Sangiovese - Sangiovese Grosso
The Sangiovese grape is a red wine Italian grape and, as mentioned earlier, the base grape for the widely popular Chianti (70%+); Vino Nobile di Montepulciano (70%+); lesser known (and fairly new to DOCG) Morellino di Scansano (85%+); and Carmignano "a Super Tuscan" (50%+) wines of Tuscany, Italy. Its name comes from the Latin "sanguis Jovis" meaning "blood of Jupiter (Jovis)". While these wines can improve with age they generally don't last more than 10 years. Rarely will you see a 100% sangiovese wine because of it's tendency to produce acidic, hard and light bodied wines. This grape is also very susceptible to rot due to its thin skin. But, given the proper environment (including Limestone soils), a good harvest, proper barrel aging and a complementary blend of grapes by the right winemaker and these wines are fabulous!
The Sangiovese Grosso grape varietal, from which the Brunello grape is classified as, is considered to be a superior clone of the Sangiovese grape and is responsible for producing the Brunello, the signature Brunello wine being from the commune of Montalcino and known as Brunello di Montalcino which must be made from 100% Brunello of the sangiovese grosso clone. These clone based wines are darkly colored Sangiovese wines and produce much sturdier wines and have the ability to cellar well beyond 10 years, unlike the Sangiovese parent.
The Chardonnay grape is one of the most widely grown grapes in the world and is the most planted grape in wine growing regions today. Chardonnay is a green skinned "white" grape which is thought to have originated in eastern France in the renowned Burgundy wine region. It is very sensitive to it's terroir which allows it to bring many different flavors into the wines it produces. From the leaner, more mineral driven, crispier old world wines of Chablis, France to the more buttery, oaky, fruitier with a tropical fruit edginess that wines being produced in the "New World". The Chardonnay grape can take on many different personalities depending on it's environment. Although it can grow in almost any vineyard soil type it does tend to produce it's best wines when planted in chalk, limestone or clay.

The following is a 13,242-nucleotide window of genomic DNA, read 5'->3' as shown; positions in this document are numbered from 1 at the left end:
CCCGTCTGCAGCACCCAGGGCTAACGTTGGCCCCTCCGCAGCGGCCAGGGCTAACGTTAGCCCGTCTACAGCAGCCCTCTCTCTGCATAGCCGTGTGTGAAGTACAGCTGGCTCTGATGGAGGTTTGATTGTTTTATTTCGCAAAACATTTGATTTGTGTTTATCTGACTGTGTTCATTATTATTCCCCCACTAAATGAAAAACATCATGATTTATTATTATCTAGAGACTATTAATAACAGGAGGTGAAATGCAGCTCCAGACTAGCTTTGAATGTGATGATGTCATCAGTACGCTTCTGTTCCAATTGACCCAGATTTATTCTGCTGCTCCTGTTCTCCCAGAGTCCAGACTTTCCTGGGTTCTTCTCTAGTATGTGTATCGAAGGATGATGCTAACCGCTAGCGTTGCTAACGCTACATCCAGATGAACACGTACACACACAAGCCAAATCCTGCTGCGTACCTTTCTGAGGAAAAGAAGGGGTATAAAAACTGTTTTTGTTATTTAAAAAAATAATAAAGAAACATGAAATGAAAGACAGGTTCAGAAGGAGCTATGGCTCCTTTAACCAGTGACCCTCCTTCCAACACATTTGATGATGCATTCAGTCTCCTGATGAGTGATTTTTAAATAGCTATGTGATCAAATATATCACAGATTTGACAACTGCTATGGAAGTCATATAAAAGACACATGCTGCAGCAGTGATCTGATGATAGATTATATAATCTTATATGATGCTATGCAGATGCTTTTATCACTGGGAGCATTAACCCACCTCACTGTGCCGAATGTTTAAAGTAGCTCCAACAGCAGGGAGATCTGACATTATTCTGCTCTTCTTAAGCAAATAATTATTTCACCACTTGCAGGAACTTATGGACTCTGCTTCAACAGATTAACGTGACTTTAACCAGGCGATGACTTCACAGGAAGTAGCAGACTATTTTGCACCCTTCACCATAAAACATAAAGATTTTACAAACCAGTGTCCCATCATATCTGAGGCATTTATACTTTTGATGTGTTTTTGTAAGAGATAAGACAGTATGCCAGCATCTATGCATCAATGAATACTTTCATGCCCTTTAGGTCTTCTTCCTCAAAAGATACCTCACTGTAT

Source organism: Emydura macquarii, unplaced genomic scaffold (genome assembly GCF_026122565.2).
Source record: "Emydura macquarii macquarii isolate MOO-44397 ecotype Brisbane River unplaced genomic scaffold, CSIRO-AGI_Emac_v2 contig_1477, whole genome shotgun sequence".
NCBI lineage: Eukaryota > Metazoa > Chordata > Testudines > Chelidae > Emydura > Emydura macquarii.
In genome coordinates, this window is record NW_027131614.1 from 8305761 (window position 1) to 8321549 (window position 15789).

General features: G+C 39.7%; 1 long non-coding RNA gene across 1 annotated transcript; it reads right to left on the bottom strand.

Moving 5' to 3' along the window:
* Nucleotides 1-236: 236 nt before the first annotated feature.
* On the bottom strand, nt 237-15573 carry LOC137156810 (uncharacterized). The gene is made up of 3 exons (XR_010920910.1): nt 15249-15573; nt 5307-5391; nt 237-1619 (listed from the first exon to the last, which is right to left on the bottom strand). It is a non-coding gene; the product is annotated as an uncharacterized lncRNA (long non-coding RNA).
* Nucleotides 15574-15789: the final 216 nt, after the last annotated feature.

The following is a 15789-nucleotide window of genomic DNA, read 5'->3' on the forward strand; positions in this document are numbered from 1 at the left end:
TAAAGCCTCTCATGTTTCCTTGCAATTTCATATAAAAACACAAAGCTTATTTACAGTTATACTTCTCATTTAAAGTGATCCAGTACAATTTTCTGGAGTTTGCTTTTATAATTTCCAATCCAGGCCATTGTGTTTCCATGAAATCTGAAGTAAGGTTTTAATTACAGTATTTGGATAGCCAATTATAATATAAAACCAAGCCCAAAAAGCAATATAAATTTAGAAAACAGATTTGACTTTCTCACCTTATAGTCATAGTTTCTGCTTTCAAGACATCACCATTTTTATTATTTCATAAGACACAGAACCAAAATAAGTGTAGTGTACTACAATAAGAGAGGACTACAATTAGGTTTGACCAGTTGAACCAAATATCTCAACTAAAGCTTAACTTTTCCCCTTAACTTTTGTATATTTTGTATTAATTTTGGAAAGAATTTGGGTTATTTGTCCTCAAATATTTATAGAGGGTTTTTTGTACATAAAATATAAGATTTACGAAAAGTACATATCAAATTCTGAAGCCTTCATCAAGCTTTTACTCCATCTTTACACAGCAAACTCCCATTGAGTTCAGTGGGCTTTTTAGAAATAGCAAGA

The Malbec grape is a fairly small, juicy, dark purple colored grape that is indigenous to France and has historically been more of a popular Bordeaux blending grape.
Argentina has rediscovered this grape after producing Malbec wines a long time ago after which they replanted with more popular grapes. Since then, with excellent
soils and climates for producing Malbec, Argentina has rediscovered this grape and has been replanting it. Malbec is a fairly climate sensitive grape and Argentina provides a good dry climate. The cooler, higher altitude, climates of Mendoza produce a thicker skinned grape resulting in darker inky wines with higher acidity and stronger tannins. The lower region's grapes are juicier with thinner skins and produce fruitier red wines that are better to drink young. The result has been very successful in the US markets.
The Tempranillo grape is Spain's most well known native grapes. It is a vibrant, aromatic varietal that offers spicy, red fruit aromas and flavors. Tempranillo translates to "little early one," which references fruit's short growing season.
The Pinotage grape is a cross-bred red wine grape that is part Pinot Noir and part Cinsaut. It was created in the 1925 by Abraham Izak Perold, a professor of Viticulture at the University of Stellenbosch. The general intention of blending one of the most popular and revered wine making grapes (Pinot Noir) with the Cinsaut grape (known as Hermitage in South Africa) with the hope to produce a great, hearty, easy to grow pinot style of wine.
Pinotage is still the is the most prominant wine grape grown in in South Africa but has suffered criticism due to what some have said are like chemical/solvent overtones. Pinotage is often used for blending.